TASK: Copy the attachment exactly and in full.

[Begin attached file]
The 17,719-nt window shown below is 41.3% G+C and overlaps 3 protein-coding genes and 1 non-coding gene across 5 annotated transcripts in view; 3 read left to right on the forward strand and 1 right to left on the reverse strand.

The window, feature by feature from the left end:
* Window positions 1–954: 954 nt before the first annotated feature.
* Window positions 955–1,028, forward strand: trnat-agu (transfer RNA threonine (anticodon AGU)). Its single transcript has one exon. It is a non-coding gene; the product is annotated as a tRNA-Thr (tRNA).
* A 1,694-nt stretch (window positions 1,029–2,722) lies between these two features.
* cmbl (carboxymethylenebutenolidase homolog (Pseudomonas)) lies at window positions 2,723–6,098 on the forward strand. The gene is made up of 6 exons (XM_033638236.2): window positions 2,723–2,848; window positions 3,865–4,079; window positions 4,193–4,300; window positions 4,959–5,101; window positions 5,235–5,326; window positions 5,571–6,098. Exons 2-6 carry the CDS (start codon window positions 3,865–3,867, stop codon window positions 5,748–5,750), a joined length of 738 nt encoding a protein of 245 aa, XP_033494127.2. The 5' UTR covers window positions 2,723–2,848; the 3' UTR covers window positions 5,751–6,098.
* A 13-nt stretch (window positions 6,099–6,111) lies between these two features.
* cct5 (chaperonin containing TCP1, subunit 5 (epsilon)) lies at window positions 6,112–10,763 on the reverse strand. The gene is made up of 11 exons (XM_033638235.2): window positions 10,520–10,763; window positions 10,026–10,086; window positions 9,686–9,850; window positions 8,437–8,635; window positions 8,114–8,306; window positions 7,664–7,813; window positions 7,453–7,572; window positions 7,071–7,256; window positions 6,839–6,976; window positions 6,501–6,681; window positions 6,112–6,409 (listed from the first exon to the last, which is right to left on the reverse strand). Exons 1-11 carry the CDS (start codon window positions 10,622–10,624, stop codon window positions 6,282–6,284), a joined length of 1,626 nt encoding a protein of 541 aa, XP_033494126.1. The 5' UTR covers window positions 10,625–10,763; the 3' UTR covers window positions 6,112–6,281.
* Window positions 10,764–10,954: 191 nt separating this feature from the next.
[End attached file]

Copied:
The 17,719-nt window shown below is 41.3% G+C and overlaps 3 protein-coding genes and 1 non-coding gene across 5 annotated transcripts in view; 3 read left to right on the forward strand and 1 right to left on the reverse strand.

The window, feature by feature from the left end:
* Window positions 1–954: 954 nt before the first annotated feature.
* Window positions 955–1,028, forward strand: trnat-agu (transfer RNA threonine (anticodon AGU)). Its single transcript has one exon. It is a non-coding gene; the product is annotated as a tRNA-Thr (tRNA).
* A 1,694-nt stretch (window positions 1,029–2,722) lies between these two features.
* cmbl (carboxymethylenebutenolidase homolog (Pseudomonas)) lies at window positions 2,723–6,098 on the forward strand. The gene is made up of 6 exons (XM_033638236.2): window positions 2,723–2,848; window positions 3,865–4,079; window positions 4,193–4,300; window positions 4,959–5,101; window positions 5,235–5,326; window positions 5,571–6,098. Exons 2-6 carry the CDS (start codon window positions 3,865–3,867, stop codon window positions 5,748–5,750), a joined length of 738 nt encoding a protein of 245 aa, XP_033494127.2. The 5' UTR covers window positions 2,723–2,848; the 3' UTR covers window positions 5,751–6,098.
* A 13-nt stretch (window positions 6,099–6,111) lies between these two features.
* cct5 (chaperonin containing TCP1, subunit 5 (epsilon)) lies at window positions 6,112–10,763 on the reverse strand. The gene is made up of 11 exons (XM_033638235.2): window positions 10,520–10,763; window positions 10,026–10,086; window positions 9,686–9,850; window positions 8,437–8,635; window positions 8,114–8,306; window positions 7,664–7,813; window positions 7,453–7,572; window positions 7,071–7,256; window positions 6,839–6,976; window positions 6,501–6,681; window positions 6,112–6,409 (listed from the first exon to the last, which is right to left on the reverse strand). Exons 1-11 carry the CDS (start codon window positions 10,622–10,624, stop codon window positions 6,282–6,284), a joined length of 1,626 nt encoding a protein of 541 aa, XP_033494126.1. The 5' UTR covers window positions 10,625–10,763; the 3' UTR covers window positions 6,112–6,281.
* Window positions 10,764–10,954: 191 nt separating this feature from the next.